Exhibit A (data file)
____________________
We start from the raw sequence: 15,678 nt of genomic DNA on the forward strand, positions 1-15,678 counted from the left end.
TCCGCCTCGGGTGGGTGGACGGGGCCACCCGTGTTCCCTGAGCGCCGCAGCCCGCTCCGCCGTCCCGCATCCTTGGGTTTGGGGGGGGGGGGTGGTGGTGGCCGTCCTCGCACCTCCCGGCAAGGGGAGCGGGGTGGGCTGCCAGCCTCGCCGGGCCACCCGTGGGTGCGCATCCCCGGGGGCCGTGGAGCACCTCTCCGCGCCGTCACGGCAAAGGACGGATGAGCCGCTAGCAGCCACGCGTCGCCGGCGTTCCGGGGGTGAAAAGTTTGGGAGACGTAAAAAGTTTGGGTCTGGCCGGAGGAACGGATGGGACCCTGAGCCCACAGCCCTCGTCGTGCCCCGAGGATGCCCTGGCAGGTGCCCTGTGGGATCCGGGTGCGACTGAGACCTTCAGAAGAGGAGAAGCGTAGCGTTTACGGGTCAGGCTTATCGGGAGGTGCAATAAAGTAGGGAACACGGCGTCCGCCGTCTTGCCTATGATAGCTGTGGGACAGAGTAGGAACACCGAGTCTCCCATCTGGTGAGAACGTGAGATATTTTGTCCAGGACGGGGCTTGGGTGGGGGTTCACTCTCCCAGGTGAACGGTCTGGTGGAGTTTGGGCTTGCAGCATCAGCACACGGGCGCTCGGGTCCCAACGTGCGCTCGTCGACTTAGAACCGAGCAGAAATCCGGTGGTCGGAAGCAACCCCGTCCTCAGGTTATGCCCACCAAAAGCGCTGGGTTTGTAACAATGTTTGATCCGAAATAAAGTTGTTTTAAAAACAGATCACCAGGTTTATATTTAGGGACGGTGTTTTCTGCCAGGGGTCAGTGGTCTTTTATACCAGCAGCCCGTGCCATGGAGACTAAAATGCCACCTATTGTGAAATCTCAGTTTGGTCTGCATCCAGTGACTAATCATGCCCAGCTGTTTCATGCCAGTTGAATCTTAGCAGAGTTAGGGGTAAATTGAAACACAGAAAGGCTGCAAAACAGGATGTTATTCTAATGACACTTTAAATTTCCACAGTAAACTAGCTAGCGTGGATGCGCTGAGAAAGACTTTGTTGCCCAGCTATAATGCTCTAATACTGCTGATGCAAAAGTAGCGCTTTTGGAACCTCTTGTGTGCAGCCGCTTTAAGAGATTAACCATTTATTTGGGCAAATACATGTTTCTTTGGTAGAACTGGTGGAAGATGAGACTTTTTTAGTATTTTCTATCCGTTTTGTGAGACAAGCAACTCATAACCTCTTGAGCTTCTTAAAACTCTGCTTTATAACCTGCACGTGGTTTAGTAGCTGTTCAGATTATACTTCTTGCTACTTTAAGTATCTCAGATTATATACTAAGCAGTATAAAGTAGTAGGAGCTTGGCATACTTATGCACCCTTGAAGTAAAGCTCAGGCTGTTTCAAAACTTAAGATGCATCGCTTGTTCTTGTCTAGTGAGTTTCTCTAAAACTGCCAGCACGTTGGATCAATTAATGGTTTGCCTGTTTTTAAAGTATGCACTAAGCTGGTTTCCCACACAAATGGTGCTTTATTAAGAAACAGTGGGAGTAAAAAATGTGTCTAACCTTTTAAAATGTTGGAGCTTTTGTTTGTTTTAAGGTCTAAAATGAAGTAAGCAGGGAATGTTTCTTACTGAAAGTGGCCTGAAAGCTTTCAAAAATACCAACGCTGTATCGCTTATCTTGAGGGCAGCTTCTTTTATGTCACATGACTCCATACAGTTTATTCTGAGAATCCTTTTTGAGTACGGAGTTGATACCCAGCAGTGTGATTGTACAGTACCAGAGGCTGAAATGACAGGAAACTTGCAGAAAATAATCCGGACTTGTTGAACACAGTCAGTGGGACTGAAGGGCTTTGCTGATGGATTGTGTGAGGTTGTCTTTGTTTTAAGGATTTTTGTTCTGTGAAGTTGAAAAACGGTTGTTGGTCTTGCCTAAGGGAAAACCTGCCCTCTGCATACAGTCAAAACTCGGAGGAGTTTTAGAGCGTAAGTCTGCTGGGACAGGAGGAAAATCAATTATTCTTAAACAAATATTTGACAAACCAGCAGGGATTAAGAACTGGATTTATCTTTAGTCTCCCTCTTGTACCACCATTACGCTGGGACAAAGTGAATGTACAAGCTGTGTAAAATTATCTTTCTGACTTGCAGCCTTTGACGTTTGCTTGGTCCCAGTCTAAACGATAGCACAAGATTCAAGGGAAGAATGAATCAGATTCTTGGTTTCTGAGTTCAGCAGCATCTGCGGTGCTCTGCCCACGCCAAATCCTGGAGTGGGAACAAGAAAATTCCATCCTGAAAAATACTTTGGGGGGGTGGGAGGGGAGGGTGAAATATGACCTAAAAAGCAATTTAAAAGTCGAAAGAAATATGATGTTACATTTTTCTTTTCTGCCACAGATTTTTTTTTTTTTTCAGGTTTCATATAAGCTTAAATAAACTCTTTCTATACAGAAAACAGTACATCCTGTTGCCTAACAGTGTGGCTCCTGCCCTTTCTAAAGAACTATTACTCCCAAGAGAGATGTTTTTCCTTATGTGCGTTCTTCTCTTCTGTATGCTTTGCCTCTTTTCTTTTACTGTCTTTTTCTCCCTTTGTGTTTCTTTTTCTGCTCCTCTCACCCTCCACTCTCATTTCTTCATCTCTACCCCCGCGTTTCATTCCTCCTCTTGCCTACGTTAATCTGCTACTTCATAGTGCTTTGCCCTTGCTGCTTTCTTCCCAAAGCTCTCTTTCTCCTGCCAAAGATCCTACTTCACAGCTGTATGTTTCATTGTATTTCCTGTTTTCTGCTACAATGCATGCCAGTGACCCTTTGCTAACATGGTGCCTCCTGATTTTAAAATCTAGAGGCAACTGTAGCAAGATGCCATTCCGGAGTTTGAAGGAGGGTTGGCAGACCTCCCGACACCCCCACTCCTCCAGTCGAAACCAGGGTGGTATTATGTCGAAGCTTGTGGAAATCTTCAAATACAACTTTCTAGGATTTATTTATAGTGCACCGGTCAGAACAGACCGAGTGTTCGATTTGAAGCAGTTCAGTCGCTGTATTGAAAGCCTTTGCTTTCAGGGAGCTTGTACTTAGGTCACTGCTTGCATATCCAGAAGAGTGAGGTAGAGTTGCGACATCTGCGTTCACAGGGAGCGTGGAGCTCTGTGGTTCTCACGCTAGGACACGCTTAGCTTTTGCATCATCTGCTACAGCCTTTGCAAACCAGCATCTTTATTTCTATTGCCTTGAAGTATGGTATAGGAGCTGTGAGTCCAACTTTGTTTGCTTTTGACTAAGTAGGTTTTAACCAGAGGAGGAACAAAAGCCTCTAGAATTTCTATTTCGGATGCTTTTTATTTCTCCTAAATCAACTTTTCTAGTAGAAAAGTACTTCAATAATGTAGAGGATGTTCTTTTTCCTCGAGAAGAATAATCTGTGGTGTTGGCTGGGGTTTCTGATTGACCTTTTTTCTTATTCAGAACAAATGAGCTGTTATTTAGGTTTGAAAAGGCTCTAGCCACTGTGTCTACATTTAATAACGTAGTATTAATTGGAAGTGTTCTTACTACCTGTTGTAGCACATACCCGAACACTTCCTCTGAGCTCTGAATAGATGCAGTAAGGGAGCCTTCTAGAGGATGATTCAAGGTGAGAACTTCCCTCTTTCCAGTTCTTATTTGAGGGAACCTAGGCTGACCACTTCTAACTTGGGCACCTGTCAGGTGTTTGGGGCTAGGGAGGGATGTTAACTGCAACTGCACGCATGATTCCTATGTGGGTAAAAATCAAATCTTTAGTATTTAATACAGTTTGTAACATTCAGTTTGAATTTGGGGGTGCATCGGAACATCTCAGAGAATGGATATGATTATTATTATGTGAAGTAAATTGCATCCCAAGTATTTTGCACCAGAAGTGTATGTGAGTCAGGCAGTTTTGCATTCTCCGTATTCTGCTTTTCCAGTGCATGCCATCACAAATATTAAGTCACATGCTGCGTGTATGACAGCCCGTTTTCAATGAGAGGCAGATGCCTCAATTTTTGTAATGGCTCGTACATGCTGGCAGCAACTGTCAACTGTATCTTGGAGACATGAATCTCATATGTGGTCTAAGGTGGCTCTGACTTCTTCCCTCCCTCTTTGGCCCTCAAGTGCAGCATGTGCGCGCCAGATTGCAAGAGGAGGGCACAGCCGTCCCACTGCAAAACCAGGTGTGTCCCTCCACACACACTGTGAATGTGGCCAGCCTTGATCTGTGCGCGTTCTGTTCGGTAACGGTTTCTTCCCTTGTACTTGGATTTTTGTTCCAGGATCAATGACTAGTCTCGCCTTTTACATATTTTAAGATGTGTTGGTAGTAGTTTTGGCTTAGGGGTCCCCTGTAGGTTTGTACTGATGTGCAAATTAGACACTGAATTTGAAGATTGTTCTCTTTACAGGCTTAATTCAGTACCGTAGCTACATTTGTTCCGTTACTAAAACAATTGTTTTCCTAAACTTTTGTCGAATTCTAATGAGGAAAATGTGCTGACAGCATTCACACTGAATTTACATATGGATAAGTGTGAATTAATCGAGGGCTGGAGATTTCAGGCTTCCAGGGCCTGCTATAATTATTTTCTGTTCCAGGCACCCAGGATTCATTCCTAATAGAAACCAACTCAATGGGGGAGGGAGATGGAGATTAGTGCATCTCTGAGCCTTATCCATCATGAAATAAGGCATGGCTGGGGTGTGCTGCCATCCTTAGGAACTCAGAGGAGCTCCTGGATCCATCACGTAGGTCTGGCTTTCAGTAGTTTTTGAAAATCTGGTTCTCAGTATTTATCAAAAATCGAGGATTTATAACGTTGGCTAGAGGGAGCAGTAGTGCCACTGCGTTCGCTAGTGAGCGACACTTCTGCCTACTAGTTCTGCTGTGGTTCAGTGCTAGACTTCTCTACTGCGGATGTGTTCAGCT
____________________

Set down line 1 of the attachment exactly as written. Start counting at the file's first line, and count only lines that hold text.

We start from the raw sequence: 15,678 nt of genomic DNA on the forward strand, positions 1-15,678 counted from the left end.